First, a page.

The U.S. isn't exactly a paradise of gender equity, but today people of widely varying political leanings do seem to accept the notion of independent women in the workforce, and many of the changes in gender roles brought about by those economic opportunities. Which makes me wonder about when Japan and South Korea will adjust as well.

Now, if the USA Today article had focused more on economics or politics, it might have discussed the way that Japan's immigration policies place more pressure on the issue of sex in the first place. The biggest social concern is that Japan could become demographically top-heavy, forcing fewer Japanese of working age to have to support more retirees.

Seen against the backdrop of Japan's urbanization, efforts to get the Japanese to breed more might be a bit quixotic. In most big cities, the native populations naturally shrink, because it's jus too expensive to have children when you're paying $1200 a month for a one-bedroom apartment. (In New York many young adults compensate with pets; in Tokyo many children can't even have pets, which had reportedly contributed to the success of Tamagotchis.)

In most cities, this shrinking is offset by immigration, as migrants continuously stream into the city. These immigrants are younger, and they're likely to take low-wage jobs.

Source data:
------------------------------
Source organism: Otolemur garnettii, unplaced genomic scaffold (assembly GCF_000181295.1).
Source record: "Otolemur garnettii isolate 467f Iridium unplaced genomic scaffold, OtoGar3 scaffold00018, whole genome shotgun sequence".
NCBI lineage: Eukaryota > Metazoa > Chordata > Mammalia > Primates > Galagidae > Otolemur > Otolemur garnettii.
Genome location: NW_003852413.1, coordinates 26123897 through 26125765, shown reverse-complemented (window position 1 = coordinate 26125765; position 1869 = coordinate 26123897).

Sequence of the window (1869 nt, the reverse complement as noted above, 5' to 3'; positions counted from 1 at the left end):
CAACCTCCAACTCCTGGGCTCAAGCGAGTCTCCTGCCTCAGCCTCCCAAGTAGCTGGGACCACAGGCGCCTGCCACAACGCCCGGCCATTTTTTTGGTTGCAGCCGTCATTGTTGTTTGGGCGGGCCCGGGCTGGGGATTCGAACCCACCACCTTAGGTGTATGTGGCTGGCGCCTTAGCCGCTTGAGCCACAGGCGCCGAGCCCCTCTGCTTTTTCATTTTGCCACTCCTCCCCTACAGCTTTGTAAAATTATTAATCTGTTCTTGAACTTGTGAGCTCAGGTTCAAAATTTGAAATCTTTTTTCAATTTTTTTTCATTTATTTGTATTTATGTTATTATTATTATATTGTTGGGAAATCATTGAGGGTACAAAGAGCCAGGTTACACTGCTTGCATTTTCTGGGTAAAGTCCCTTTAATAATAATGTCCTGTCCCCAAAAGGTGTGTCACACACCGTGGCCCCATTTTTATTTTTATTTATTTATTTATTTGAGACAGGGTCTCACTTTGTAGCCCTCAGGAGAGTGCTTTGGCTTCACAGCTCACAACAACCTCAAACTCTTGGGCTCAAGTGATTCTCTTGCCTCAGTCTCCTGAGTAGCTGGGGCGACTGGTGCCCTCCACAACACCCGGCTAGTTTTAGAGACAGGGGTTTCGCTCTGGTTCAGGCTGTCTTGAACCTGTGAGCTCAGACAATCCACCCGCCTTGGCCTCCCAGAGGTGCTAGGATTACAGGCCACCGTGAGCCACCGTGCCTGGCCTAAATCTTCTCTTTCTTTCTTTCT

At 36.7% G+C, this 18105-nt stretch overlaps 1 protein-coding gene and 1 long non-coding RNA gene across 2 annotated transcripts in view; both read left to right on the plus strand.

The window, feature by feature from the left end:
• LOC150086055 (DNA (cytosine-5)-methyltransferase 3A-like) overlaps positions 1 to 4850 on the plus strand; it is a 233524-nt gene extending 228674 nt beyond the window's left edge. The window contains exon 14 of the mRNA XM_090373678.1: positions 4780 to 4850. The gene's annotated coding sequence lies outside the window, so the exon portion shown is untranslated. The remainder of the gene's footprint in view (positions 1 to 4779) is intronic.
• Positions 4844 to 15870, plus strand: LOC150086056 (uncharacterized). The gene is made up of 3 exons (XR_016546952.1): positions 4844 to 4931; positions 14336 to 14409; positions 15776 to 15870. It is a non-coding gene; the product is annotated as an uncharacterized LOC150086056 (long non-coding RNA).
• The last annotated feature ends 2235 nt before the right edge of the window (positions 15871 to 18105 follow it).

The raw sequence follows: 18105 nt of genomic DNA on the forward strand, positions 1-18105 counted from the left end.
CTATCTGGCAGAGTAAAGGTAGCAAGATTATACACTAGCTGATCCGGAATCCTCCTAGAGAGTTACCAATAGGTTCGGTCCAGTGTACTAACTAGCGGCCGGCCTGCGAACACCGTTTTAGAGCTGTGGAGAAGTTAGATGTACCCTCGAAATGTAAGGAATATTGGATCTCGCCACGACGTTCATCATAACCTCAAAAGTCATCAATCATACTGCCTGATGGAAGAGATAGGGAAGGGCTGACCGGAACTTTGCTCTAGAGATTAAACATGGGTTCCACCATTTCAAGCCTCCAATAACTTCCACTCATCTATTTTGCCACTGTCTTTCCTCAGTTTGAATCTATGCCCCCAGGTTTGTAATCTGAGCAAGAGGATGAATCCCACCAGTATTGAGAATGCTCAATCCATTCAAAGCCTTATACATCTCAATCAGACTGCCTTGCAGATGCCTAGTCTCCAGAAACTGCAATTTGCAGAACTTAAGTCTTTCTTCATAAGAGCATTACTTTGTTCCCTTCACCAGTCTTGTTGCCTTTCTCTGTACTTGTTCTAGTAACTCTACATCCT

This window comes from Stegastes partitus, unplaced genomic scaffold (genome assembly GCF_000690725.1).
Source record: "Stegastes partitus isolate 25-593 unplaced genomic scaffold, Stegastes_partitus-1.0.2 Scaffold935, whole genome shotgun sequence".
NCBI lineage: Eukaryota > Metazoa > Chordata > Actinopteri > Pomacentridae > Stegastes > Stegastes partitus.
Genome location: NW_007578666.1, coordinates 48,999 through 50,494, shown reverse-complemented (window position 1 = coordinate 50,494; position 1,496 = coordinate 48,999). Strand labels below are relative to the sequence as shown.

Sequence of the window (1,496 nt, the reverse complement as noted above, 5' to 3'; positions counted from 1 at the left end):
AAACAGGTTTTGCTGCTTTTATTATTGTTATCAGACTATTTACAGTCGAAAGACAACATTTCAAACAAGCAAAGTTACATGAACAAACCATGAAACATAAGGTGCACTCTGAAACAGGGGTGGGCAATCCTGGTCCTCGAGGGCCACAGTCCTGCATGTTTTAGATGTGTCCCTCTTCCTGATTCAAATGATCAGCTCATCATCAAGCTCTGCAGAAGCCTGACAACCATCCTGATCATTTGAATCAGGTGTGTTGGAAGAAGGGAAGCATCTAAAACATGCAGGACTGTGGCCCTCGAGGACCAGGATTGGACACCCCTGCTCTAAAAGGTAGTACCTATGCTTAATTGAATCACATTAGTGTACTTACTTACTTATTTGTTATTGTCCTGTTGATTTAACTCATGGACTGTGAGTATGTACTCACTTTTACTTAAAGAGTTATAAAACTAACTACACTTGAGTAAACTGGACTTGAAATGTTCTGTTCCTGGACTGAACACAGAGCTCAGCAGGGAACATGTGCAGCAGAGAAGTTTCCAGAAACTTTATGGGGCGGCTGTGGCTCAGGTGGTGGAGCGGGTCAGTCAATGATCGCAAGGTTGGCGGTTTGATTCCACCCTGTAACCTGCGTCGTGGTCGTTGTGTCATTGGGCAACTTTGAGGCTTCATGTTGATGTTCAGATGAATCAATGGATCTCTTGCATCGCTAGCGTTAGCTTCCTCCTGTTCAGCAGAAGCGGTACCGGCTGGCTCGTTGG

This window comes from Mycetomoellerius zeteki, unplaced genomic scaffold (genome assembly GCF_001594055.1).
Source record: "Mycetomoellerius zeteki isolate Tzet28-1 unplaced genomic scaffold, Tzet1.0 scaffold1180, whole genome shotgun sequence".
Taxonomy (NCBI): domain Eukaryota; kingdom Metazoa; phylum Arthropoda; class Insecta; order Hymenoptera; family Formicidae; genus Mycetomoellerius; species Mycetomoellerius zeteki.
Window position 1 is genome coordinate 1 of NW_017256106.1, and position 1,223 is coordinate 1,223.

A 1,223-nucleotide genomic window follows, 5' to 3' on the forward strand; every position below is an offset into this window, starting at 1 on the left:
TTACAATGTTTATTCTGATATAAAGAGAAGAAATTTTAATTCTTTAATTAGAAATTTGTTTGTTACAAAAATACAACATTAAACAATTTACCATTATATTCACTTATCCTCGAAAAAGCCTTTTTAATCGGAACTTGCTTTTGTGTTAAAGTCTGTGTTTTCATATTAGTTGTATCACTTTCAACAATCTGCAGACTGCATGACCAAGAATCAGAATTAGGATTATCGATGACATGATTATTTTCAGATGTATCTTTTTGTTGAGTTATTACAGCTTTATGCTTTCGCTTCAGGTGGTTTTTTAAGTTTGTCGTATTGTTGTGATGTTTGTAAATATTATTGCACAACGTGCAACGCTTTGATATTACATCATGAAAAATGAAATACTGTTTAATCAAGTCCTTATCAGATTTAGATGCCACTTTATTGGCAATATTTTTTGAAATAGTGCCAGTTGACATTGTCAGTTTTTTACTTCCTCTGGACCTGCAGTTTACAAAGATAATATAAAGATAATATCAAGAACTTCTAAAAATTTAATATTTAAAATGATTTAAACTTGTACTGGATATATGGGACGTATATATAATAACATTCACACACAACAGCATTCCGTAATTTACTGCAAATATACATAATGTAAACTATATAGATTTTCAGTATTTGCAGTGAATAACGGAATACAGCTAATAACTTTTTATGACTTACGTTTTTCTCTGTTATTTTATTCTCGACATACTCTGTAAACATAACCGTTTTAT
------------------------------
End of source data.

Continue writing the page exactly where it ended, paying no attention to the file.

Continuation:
But not in Japan, which is one of the most urban countries in the world. Japan has legendarily strict immigration laws, which are reportedly motivated by a desire to not have the country overrun by immigrants who would threaten the cultural cohesion of Japanese society. (Also, I suppose, it's already pretty damned crowded there.) The resulting lack of cheap labor seems to be one of the driving forces behind the country's astounding technological innovation, but even then the World Economic Forum recently told Japan it needs to multiply its current immigration rates by 11 times to keep up with aging.

Of course, the World Economic Forum has certain biases of its own, and there are those who predict that Japan can continue to innovate its way out of a growing labor shortage. I don't have any opinion on that, but I do think Japan's desire to hold so tightly onto its culture is more than a little quaint. But of course I would think that, being that I'm a dirty immigrant myself.

Perhaps it's fitting that policies enacted to preserve a society from change might also end up making that society disproportionately ld. After all, there's no bigger threat to a culture's stability than young people--which is why cultures always change throughout history, at varying rates, with or without the influence of foreign workers or occupying armies or the Internet. Who's to say? Maybe in 50 years, Japan will seem more like a museum than a country: filled with old, beautiful things locked safely behind glass, but oddly hushed and devoid of life.